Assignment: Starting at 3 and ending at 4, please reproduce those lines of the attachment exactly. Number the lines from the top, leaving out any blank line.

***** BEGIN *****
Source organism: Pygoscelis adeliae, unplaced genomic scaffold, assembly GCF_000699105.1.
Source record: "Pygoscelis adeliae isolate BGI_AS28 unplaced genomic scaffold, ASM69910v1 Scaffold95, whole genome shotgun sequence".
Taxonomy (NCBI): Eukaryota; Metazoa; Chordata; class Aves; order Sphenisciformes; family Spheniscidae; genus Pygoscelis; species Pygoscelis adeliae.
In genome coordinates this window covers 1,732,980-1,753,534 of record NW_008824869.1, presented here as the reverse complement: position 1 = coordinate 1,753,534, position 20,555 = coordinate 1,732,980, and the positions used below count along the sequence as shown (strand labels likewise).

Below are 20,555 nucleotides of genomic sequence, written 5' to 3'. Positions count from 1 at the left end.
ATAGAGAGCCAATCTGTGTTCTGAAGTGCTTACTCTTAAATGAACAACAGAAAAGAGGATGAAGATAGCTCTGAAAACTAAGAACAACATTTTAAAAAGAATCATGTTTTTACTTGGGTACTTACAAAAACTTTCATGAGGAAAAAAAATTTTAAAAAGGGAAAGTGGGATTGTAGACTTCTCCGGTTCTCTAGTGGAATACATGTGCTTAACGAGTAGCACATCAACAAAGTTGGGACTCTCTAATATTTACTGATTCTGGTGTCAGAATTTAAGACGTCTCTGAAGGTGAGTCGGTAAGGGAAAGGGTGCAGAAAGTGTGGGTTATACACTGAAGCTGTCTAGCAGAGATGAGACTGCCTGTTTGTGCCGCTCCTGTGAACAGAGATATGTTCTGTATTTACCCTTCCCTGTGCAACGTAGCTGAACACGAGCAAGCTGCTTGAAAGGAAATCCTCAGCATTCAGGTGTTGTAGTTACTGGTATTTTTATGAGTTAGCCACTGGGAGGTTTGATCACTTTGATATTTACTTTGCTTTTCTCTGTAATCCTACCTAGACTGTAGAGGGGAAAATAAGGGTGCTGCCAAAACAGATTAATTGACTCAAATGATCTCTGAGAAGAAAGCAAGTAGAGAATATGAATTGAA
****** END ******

Taxonomy (NCBI): Eukaryota; Metazoa; Chordata; class Aves; order Sphenisciformes; family Spheniscidae; genus Pygoscelis; species Pygoscelis adeliae.
In genome coordinates this window covers 1,732,980-1,753,534 of record NW_008824869.1, presented here as the reverse complement: position 1 = coordinate 1,753,534, position 20,555 = coordinate 1,732,980, and the positions used below count along the sequence as shown (strand labels likewise).